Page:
REMARKS ON EVOLUTION AND TIME-SCALES, Graham Cairns-Smith; HODGSON'S BLACK BOX, Thomas Clark; DO HODGSON'S PROPOSITIONS UNIQUELY CHARACTERIZE FREE WILL?, Ravi Gomatam; WHAT SHOULD WE RETAIN FROM A PLAIN PERSON'S CONCEPT OF FREE WILL?, Gilberto Gomes; ISOLATING DISPARATE CHALLENGES TO HODGSON'S ACCOUNT OF FREE WILL, Liberty Jaswal; FREE AGENCY AND LAWS OF NATURE, Robert Kane; SCIENCE VERSUS REALIZATION OF VALUE, NOT DETERMINISM VERSUS CHOICE, Nicholas Maxwell; COMMENTS ON HODGSON, J.J.C. Smart; THE VIEW FROM WITHIN, Sean Spence; COMMENTARY ON HODGSON, Henry (...) Stapp. (shrink)
When brief blank fields are placed between alternating displays of an original and a modified scene, a striking failure of perception is induced: the changes become extremely difficult to notice, even when they are large, presented repeatedly, and the observer expects them to occur (Rensink, O'Regan, & Clark, 1997). To determine the mechanisms behind this induced "change blindness", four experiments examine its dependence on initial preview and on the nature of the interruptions used. Results support the proposal that representations (...) at the early stages of visual processing are highly volatile, and that focused attention is needed to stabilize them sufficiently to support the perception of change. (shrink)
Fodor’s theory makes thinking prior to doing. It allows for an inactive agent or pure reflector, and for agents whose actions in various ways seem to float free of their own conceptual repertoires. We show that naturally evolved creatures are not like that. In the real world, thinking is always and everywhere about doing. The point of having a brain is to guide the actions of embodied beings in a complex material world. Some of those actions are, to be sure, (...) more recondite than others. But in every case the contents of thoughts still look to depend, in some non-unique but vitally important way, on the kinds of doings they support. (shrink)
High-spin states have been studied in Pr-135(59), populated through the Cd-116(Na-23,4n) reaction at 115 MeV, using the Gammasphere gamma-ray spectrometer. The negative-parity yrast band has been significantly extended to spin similar to 45 (h) over bar and excitation energy 21.5 MeV, showing evidence for several rotational alignments. The positive-parity yrast band of Ce-135(58), populated through the p4n channel of this reaction, was also populated to spin similar to 38 (h) over bar and excitation energy 18 MeV. Cranking calculations indicate that (...) these nuclei are soft with respect to the triaxiality parameter gamma and that several competing nuclear shapes occur at high spin. (shrink)
High-spin states in the odd-odd N = Z nucleus Co-54 have been investigated by the fusion-evaporation reaction Si-28(S-32,1 alpha 1p1n)Co-54. Gamma-ray information gathered with the Ge detector array Gammasphere was correlated with evaporated particles detected in the charged particle detector system Microball and a 1 pi neutron detector array. A significantly extended excitation scheme of Co-54 is presented, which includes a candidate for the isospin T = 1, 6(+) state of the 1f(7/2)(-2) multiplet. The results are compared to large-scale shell-model (...) calculations in the fp shell. Effective interactions with and without isospin-breaking terms have been used to probe isospin symmetry and isospin mixing. A quest for deformed high-spin rotational cascades proved negative. This feature is discussed by means of cranking calculations. (shrink)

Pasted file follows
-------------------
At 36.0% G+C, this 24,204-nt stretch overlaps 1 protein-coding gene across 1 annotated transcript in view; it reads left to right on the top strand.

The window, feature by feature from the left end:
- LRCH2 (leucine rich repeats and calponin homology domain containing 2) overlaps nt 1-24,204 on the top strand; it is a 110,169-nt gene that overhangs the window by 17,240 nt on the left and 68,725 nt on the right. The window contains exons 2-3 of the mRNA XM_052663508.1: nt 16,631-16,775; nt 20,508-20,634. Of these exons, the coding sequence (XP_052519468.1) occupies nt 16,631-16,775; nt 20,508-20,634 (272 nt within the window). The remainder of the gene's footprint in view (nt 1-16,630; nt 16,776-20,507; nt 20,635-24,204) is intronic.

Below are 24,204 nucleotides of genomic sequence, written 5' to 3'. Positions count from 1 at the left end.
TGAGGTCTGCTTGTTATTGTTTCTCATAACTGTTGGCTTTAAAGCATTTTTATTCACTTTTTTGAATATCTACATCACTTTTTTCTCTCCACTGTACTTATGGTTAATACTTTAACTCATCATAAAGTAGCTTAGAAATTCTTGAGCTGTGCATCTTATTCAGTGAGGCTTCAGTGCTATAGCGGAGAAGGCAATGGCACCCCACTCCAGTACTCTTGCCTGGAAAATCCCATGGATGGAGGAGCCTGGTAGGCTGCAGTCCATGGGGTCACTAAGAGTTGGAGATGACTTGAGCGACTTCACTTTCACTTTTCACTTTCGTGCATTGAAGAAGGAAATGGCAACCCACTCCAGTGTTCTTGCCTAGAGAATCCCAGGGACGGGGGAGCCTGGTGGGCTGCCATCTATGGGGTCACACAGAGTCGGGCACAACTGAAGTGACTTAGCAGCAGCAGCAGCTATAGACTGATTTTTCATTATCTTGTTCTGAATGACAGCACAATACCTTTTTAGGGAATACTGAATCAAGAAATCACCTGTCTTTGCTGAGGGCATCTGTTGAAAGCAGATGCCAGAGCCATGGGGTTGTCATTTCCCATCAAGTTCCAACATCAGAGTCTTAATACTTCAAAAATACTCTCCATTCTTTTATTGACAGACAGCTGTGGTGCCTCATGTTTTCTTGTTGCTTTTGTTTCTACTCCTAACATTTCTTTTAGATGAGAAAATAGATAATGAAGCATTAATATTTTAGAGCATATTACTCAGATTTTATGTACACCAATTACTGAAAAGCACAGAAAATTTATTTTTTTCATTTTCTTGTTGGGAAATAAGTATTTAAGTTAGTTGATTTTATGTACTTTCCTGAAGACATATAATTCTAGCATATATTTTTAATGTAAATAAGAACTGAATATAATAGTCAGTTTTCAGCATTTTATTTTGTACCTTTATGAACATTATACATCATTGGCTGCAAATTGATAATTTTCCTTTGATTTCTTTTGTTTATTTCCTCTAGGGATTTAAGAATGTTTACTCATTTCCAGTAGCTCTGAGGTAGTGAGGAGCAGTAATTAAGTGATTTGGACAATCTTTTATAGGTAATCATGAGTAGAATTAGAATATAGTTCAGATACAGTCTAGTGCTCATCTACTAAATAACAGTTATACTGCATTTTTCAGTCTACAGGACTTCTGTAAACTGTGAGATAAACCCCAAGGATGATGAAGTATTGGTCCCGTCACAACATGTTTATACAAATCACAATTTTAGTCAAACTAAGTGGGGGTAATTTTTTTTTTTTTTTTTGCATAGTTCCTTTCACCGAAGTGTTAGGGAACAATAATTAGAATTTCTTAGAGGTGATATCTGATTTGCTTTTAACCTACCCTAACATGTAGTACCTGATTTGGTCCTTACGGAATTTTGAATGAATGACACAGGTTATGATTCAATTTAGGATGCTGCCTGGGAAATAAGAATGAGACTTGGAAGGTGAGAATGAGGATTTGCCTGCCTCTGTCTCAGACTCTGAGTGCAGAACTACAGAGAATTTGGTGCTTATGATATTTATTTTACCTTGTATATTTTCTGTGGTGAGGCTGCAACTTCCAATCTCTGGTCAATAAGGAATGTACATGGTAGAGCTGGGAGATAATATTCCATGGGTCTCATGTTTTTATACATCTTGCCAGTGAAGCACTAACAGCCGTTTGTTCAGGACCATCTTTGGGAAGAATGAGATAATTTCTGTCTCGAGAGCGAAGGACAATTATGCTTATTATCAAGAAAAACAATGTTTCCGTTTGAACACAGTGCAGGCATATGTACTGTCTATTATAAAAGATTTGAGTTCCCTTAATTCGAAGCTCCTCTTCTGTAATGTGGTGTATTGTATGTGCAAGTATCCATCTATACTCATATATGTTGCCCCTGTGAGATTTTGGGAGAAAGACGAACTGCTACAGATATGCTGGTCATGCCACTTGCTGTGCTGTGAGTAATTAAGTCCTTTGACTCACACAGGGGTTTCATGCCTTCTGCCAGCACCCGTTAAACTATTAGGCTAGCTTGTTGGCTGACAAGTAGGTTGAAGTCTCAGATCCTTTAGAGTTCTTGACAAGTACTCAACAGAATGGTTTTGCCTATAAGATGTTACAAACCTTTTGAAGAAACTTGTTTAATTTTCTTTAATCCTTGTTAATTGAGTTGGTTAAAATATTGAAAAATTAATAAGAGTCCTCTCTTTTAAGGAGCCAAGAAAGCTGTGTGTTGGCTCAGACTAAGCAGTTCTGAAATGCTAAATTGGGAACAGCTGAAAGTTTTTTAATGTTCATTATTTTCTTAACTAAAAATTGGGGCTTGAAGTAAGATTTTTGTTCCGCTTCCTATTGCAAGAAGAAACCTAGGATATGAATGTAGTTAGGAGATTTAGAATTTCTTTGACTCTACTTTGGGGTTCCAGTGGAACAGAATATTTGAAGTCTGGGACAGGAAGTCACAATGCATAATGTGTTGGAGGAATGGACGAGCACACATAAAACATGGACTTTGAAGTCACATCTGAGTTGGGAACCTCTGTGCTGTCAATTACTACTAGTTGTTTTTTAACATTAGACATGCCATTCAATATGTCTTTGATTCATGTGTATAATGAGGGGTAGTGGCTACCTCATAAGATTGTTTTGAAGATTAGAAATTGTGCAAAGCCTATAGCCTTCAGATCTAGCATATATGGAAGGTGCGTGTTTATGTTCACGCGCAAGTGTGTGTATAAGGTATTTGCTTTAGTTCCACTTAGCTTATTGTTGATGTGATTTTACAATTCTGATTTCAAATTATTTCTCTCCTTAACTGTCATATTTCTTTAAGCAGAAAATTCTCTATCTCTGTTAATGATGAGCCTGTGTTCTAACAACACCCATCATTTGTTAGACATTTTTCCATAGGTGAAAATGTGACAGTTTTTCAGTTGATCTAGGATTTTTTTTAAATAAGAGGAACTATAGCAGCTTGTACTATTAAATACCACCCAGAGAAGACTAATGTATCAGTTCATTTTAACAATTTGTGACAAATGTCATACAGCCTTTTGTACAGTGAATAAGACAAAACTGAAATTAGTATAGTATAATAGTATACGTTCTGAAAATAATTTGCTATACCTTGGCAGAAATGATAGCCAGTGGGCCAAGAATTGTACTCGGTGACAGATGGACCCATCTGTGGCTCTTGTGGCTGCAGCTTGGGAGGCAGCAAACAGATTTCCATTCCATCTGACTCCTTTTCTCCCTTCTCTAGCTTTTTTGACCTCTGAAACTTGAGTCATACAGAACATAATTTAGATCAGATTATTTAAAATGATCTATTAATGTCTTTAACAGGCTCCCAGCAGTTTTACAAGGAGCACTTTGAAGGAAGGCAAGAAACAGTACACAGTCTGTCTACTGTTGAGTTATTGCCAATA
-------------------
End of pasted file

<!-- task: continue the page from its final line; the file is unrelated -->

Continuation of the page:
The present study examined the neural substrate of two classes of quantifiers: numerical quantifiers like â at least threeâ which require magnitude processing, and logical quantifiers like â someâ which can be understood using a simple form of perceptual logic. We assessed these distinct classes of quantifiers with converging observations from two sources: functional imaging data from healthy adults, and behavioral and structural data from patients with corticobasal degeneration who have acalculia. Our findings are consistent with the claim that numerical (...) quantifier comprehension depends on a lateral parietal-dorsolateral prefrontal network, but logical quantifier comprehension depends instead on a rostral medial prefrontal-posterior cingulate network. These observations emphasize the important contribution of abstract number knowledge to the meaning of numerical quantifiers in semantic memory and the potential role of a logic-based evaluation in the service of non-numerical quantifiers. (shrink)
Two rotational bands have been identified and characterized in the proton-magic N = Z + 1 nucleus Ni-57. These bands complete the systematics of well-and superdeformed rotational bands in the light nickel isotopes starting from doubly magic Ni-56 to Ni-60. High-spin states in Ni-57 have been produced in the fusion-evaporation reaction Si-28(S-32, 2p1n)Ni-57 and studied with the gamma-ray detection array GAMMASPHERE operated in conjunction with detectors for evaporated light charged particles and neutrons. The features of the rotational bands in Ni-57 (...) are compared to those of neighbouring isotopes and interpreted by means of configuration-dependent cranked Nilsson-Strutinsky calculations. The two observed high-spin bands are considered signature partners and assigned to configurations with one 1g(9/2) proton and one 1g(9/2) neutron, resulting in an unambiguous understanding of the energetically favoured signature alpha = -1/2 band but a somewhat less satisfactory description of the signature alpha = +1/2 band. (shrink)
Where does the mind stop and the rest of the world begin? The question invites two standard replies. Some accept the demarcations of skin and skull, and say that what is outside the body is outside the mind. Others are impressed by arguments suggesting that the meaning of our words "just ain't in the head", and hold that this externalism about meaning carries over into an externalism about mind. We propose to pursue a third position. We advocate a very different (...) sort of externalism: an _active externalism_ , based on the active role of the environment in driving cognitive processes. (shrink)